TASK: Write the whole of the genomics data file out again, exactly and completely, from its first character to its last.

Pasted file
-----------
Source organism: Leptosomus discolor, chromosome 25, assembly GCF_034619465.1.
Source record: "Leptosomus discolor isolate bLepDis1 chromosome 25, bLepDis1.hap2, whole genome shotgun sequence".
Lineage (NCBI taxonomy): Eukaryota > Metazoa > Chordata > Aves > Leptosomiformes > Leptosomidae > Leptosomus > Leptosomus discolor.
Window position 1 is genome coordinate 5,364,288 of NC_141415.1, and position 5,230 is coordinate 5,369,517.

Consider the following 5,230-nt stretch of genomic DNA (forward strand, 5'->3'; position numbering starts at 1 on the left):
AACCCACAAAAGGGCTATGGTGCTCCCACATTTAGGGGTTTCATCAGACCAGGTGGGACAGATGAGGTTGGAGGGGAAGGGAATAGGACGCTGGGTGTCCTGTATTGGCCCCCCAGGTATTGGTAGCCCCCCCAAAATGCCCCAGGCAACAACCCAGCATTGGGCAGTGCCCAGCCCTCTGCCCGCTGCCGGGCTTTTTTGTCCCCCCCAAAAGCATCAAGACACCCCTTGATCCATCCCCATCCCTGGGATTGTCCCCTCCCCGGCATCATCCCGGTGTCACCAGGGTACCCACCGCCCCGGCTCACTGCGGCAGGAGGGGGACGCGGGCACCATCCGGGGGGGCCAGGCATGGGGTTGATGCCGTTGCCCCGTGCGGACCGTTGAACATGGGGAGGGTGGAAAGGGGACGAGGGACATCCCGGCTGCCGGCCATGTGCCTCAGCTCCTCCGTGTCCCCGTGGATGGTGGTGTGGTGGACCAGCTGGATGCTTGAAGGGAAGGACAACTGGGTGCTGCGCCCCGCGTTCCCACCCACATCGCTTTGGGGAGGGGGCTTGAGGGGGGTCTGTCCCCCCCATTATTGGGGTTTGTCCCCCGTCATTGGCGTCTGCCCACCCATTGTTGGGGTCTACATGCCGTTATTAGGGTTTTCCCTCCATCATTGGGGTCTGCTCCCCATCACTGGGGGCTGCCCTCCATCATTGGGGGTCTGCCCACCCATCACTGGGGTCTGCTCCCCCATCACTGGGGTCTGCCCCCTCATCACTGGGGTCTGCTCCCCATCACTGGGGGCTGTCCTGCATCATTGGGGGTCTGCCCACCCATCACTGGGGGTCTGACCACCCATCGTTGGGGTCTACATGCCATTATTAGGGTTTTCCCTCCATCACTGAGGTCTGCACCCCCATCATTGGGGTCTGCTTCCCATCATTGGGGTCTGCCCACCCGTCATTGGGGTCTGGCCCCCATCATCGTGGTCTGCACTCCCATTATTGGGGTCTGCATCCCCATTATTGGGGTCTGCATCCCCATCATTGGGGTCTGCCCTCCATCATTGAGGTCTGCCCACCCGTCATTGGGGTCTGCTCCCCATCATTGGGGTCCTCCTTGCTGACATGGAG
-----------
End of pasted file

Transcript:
Source organism: Leptosomus discolor, chromosome 25, assembly GCF_034619465.1.
Source record: "Leptosomus discolor isolate bLepDis1 chromosome 25, bLepDis1.hap2, whole genome shotgun sequence".
Lineage (NCBI taxonomy): Eukaryota > Metazoa > Chordata > Aves > Leptosomiformes > Leptosomidae > Leptosomus > Leptosomus discolor.
Window position 1 is genome coordinate 5,364,288 of NC_141415.1, and position 5,230 is coordinate 5,369,517.

Consider the following 5,230-nt stretch of genomic DNA (forward strand, 5'->3'; position numbering starts at 1 on the left):
AACCCACAAAAGGGCTATGGTGCTCCCACATTTAGGGGTTTCATCAGACCAGGTGGGACAGATGAGGTTGGAGGGGAAGGGAATAGGACGCTGGGTGTCCTGTATTGGCCCCCCAGGTATTGGTAGCCCCCCCAAAATGCCCCAGGCAACAACCCAGCATTGGGCAGTGCCCAGCCCTCTGCCCGCTGCCGGGCTTTTTTGTCCCCCCCAAAAGCATCAAGACACCCCTTGATCCATCCCCATCCCTGGGATTGTCCCCTCCCCGGCATCATCCCGGTGTCACCAGGGTACCCACCGCCCCGGCTCACTGCGGCAGGAGGGGGACGCGGGCACCATCCGGGGGGGCCAGGCATGGGGTTGATGCCGTTGCCCCGTGCGGACCGTTGAACATGGGGAGGGTGGAAAGGGGACGAGGGACATCCCGGCTGCCGGCCATGTGCCTCAGCTCCTCCGTGTCCCCGTGGATGGTGGTGTGGTGGACCAGCTGGATGCTTGAAGGGAAGGACAACTGGGTGCTGCGCCCCGCGTTCCCACCCACATCGCTTTGGGGAGGGGGCTTGAGGGGGGTCTGTCCCCCCCATTATTGGGGTTTGTCCCCCGTCATTGGCGTCTGCCCACCCATTGTTGGGGTCTACATGCCGTTATTAGGGTTTTCCCTCCATCATTGGGGTCTGCTCCCCATCACTGGGGGCTGCCCTCCATCATTGGGGGTCTGCCCACCCATCACTGGGGTCTGCTCCCCCATCACTGGGGTCTGCCCCCTCATCACTGGGGTCTGCTCCCCATCACTGGGGGCTGTCCTGCATCATTGGGGGTCTGCCCACCCATCACTGGGGGTCTGACCACCCATCGTTGGGGTCTACATGCCATTATTAGGGTTTTCCCTCCATCACTGAGGTCTGCACCCCCATCATTGGGGTCTGCTTCCCATCATTGGGGTCTGCCCACCCGTCATTGGGGTCTGGCCCCCATCATCGTGGTCTGCACTCCCATTATTGGGGTCTGCATCCCCATTATTGGGGTCTGCATCCCCATCATTGGGGTCTGCCCTCCATCATTGAGGTCTGCCCACCCGTCATTGGGGTCTGCTCCCCATCATTGGGGTCCTCCTTGCTGACATGGAG